1993 FRANK 0 GEHRY On The American Center, Paris: An Interview
1993 JEFFREY KIPNIS Towards a New Architecture: Folding
1993 GREG LYNN Architectural Curvilinearity: The Folded, the Pliant and the Supple
1996 ARATA ISOZAKI The Island Nation Aesthetic
1996 CHARLES JENCKS 13 Propositions of Post-Modern Architecture
1969 IAN MCHARG Design with Nature
1979 SIM VAN DER RYN AND STERLING BUNNELL Integral Design
1984 ANNE WHISTON SPIRN The Granite Garden
1984 NANCY JACK TODD AND JOHN TODD Bioshelters, Ocean Arks and City Farming: Ecology as the Basis of Design
1986 HASSAN FATHY Natural Energy and Vernacular Architecture
1987 KENNETH YEANG Tropical Urban Regionalism
1990 CHRISTOPHER DAY Places of the Soul
1990 JAMES WINES Architect's Statement
1991 TEAM ZOO/ATELIER ZO Principles of Design
1991 BRENDA AND ROBERT VALE Green Architecture
1992 WILLIAM M DONOUGH The Hannover Principles
1993 PETER CALTHORPE The Nest American Metropolis
1994 KENNETH YEANG Bioclimatic Skyscrapers
1996 SIM VAN DER RYN AND STUART COWAN Ecological Design
1969 HASSAN EATHY Architecture for the Poor
1976 ROBERT MAGUIRE The Value of Tradition
1977 DAVID WATKIN Morality and Architecture
1978 THE BRUSSELS DECLARATION Reconstruction of the European City
1980 MAURICE CULOT Reconstructing the City in Stone
1983 DEMETRI PORPHYRIOS Classicism is Not a Style
1984 LEON KRIER Building and Architecture
1984 ROBERT AM STERN On Style, Classicism and Pedagogy
1985 HRH THE PRINCE OF WALES RIBA Gala Speech
1986 ALEXANDER TZONIS & LIANE LEFAIVRE Critical Classicism: The Tragic Function
1987 HRH THE PRINCE OF WALES Mansion House Speech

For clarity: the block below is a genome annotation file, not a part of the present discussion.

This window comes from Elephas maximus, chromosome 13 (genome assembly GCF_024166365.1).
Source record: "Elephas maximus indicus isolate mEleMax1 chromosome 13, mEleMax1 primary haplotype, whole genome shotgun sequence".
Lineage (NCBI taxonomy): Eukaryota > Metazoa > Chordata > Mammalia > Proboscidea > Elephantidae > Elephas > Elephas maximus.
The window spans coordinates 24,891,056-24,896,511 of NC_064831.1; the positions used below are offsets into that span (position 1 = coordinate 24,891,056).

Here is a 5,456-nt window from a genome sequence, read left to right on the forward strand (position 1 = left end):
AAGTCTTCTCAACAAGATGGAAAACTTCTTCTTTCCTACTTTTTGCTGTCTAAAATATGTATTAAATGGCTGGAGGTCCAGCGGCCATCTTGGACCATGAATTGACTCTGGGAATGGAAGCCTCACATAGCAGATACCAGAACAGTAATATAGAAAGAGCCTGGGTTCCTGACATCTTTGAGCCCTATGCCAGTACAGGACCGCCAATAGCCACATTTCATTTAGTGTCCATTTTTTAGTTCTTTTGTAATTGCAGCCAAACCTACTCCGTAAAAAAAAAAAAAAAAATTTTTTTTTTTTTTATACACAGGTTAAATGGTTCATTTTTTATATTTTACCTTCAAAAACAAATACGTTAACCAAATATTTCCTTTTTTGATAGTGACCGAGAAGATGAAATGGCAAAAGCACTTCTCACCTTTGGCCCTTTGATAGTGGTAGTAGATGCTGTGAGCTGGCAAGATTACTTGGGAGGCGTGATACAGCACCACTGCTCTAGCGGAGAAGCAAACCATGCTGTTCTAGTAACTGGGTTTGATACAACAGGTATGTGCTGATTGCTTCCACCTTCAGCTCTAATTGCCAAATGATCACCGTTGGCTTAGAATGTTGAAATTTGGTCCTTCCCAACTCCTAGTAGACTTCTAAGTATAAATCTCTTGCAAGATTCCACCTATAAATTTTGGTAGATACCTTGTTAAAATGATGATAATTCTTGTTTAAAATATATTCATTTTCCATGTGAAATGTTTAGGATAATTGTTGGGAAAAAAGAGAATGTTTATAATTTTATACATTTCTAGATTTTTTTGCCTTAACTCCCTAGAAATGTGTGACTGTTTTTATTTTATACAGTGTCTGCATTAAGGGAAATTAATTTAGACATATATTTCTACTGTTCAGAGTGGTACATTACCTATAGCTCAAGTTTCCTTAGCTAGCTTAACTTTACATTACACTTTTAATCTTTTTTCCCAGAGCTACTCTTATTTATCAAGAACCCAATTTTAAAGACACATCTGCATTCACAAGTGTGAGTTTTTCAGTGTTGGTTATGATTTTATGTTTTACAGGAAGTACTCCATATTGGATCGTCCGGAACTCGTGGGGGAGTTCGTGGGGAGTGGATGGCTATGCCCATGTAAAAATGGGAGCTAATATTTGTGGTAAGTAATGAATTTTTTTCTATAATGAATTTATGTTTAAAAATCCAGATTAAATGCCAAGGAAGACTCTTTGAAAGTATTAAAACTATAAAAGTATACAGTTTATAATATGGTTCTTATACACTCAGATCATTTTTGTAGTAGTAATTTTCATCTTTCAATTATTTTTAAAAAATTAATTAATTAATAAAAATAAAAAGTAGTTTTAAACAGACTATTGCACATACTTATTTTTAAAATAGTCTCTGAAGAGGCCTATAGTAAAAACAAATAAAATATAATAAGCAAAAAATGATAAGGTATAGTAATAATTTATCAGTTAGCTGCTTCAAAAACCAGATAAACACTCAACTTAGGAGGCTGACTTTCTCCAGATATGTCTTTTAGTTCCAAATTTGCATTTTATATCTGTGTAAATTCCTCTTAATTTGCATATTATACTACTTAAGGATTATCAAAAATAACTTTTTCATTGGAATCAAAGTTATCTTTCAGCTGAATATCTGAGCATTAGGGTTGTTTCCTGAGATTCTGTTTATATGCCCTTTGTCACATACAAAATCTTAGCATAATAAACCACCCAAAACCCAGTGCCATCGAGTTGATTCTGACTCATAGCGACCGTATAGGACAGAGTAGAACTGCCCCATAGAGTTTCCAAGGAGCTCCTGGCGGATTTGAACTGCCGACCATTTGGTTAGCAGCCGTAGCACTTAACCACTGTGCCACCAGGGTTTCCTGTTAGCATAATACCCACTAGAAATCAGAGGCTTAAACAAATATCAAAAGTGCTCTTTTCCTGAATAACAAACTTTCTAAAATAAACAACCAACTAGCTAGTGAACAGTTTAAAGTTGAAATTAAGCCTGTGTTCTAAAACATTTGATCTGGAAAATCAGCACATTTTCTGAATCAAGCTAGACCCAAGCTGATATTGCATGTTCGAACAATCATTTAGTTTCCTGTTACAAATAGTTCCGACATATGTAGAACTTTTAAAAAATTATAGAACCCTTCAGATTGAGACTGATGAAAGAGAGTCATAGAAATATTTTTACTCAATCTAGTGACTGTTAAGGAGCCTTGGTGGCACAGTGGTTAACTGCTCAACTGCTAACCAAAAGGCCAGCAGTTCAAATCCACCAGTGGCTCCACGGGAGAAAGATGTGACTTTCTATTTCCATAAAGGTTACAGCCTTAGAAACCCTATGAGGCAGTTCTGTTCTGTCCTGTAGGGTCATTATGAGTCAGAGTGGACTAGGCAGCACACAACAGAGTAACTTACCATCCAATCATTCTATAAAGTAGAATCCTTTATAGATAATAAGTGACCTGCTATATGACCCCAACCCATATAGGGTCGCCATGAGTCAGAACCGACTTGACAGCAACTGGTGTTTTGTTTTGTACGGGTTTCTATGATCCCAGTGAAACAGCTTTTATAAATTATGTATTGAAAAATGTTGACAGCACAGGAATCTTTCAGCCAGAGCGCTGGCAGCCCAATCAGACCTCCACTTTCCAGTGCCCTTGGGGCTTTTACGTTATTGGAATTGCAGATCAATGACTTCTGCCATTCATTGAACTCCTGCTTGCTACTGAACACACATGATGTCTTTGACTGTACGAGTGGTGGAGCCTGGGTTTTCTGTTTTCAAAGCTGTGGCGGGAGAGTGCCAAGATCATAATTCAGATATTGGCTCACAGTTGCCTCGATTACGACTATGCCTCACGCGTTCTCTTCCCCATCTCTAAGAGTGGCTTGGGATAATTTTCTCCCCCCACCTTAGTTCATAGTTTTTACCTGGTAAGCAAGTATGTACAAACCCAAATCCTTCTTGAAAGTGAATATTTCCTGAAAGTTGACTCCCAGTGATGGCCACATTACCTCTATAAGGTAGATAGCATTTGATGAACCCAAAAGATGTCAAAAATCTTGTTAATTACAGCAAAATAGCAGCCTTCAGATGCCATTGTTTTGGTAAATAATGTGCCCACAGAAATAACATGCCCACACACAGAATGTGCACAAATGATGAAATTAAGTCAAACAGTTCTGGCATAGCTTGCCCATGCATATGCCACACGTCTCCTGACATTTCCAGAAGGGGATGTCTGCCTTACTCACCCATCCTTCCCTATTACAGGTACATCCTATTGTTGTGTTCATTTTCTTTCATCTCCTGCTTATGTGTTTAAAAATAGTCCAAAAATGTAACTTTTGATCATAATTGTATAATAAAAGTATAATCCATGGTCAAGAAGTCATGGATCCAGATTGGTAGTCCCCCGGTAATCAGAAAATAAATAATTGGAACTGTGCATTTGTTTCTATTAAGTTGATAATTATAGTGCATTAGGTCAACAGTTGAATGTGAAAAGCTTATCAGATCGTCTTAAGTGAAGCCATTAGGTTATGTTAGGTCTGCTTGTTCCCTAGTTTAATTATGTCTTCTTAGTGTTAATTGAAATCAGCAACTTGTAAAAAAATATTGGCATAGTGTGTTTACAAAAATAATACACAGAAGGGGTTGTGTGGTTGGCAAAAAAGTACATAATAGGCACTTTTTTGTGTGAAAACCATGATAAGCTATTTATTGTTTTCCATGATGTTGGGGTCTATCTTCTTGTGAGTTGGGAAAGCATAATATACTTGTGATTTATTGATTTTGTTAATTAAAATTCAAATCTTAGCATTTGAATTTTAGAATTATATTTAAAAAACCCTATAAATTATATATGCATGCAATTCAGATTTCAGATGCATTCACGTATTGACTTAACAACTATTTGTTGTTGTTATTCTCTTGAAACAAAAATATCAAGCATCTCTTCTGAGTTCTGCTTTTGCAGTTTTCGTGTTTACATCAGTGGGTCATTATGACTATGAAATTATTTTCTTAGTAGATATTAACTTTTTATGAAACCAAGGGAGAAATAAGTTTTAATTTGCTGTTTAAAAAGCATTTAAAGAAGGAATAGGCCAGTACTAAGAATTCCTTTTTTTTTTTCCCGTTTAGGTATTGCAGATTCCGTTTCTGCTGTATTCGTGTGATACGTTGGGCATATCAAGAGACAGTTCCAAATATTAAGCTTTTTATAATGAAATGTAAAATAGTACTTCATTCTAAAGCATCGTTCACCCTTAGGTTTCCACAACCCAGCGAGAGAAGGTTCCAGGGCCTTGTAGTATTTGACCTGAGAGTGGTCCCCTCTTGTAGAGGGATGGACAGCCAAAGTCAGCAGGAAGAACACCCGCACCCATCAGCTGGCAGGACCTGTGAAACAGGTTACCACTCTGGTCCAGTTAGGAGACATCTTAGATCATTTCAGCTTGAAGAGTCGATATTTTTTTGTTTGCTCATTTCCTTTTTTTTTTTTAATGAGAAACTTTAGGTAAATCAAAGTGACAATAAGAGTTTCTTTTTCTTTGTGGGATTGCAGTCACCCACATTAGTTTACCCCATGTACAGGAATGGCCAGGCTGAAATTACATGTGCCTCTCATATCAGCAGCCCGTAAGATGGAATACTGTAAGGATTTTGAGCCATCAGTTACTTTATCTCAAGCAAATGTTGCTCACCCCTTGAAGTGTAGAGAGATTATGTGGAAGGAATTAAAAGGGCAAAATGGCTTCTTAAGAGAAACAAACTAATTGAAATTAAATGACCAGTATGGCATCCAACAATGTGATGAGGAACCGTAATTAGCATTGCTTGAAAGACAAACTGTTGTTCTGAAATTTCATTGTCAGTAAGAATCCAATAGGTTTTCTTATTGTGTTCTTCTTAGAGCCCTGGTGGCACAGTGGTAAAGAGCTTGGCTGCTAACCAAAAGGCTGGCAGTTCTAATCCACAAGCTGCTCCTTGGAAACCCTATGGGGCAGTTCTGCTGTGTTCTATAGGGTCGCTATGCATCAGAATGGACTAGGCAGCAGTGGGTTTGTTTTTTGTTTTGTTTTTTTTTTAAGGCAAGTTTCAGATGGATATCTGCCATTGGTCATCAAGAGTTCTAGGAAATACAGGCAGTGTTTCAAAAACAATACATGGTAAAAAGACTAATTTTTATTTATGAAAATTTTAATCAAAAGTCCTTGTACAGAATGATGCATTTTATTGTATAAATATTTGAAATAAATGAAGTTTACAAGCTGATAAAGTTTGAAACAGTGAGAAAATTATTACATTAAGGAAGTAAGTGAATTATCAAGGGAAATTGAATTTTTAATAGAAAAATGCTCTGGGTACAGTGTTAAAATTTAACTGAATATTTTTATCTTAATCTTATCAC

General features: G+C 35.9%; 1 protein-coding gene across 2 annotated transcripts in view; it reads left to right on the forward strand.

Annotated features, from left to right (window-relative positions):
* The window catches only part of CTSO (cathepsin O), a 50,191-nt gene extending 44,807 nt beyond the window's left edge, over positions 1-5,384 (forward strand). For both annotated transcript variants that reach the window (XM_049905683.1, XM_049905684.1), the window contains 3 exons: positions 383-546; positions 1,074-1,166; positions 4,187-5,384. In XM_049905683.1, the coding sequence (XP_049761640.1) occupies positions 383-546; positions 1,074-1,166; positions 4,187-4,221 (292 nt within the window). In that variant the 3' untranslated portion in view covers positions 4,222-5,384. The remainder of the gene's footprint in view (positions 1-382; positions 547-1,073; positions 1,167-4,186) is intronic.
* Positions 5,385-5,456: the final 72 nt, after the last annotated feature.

1989 DUANY+PLATER-ZYBERK Traditional Neighbourhood Development Ordinance
1989 QUINLAN TERRY Architecture and Theology
1989 HRH THE PRINCE OF WALES A Vision of Britain
1992 THE URBAN VILLAGES GROUP Urban Villages
1994 ALLAN GREENBERG Why Classical Architecture is Modern
1994 ROGER SCRUTON Architectural Principles in an Age of Nihilism
1954 PHILIP JOHNSON The Seven Crutches of Modern Architecture
1955 ALISON AND PETER SMITHSON AND THEO CROSBY The New Brutalism
1956 PAUL RUDOLPH The Six Determinants of Architectural Form
1960 REYNER BANHAM Theory and Design in the First Machine Age
1962 CEDRIC PRICE Activity and Change
1962 ALISON AND PETER SMITHSON Team 10 Primer
1964 CHRISTOPHER ALEXANDER Notes on the Synthesis of Form
1964 ARCHIGRAM Universal Structure
1964 JOHN HEIDUK Statement
1964 FUMIHIKO MAXI The Megastructure
1966 SUPERSTUDIO Description of the Microevent/Microenvironment
1968 PETER COOK The Metamorphosis of an English Town (drawing)
1969 REYNER RANHAM The Architecture of the Well-Tempered Environment
1969 LOUIS I KAHN Silence and Light
1969 CEDRIC PRICE Non-Plan
1972 PETER EISENMAN Cardboard Architecture
1973 MANFREDO TAFURI Architecture and Utopia
1975 PHILIP JOHNSON What Makes Me Tick
1975 PIANO.ROGERS Statement
1976 LIONEL MARCH The Logic of Design and the Question of Value
1985 RICHARD ROGERS Observations on Architecture
1990 KENNETH FRAMPTON Rappel a l'Ordre, the Case for the Tectonic
1991 TADAO ANDO Beyond Horizons in Architecture
1994 PETER RICE The Role of the Engineer
1994 IAN RITCHIE (Well) Connected Architecture
1976 PETER HSENMAN Post-Functionalism
1977 BERNARD TSCHUMI The Pleasure of Architecture
1978 COOP HIMMELBLAU The Future of Splendid Desolation
1978 REM KOOLHAAS Delirious New York: A Retroar Live Manifesto for Manhattan
1979 DANIEL LIBESKIND End Space
1980 COOP HIMMELBLAU Architecture Must Blaze
1981 BERNARD TSCHUMI The Manhattan Transcripts
1982 ZAHA HADID Randomness vs Arbitrariness
1983 ZAHA HADID The Eighty-Nine Degrees
1983 DANIEL LIBESKIND Unoriginal Signs
1984 PETER EISENMAN The End of the Classical:
The End of the End, the End of the Beginning
1986 JOHN HEIDUK Thoughts of an Architect
1988 COOP HIMMELBLAU The Dissipation of Our Bodies in the City
1988 JEFFREY KIPNIS Forms of Irrationality
1988 MARK WIGLEY Deconstructivist Architecture
1991 DANIEL LIBESKIND Upside Down X
1992 PETER EISENMAN Visions' Unfolding: Architecture in the Age of Electronic Media
1993 WILL ALSOP Towards an Architecture of Practical Delight
1993 THOM MAYNE Connected Isolation
1993 LEBBEUS WOODS Manifesto
1994 REM KOOLHAAS What Ever Happened to Urbanism?
1994 REM KOOLHAAS Bigness: or the Problem of Large
Editado por el arq. Martín Lisnovsky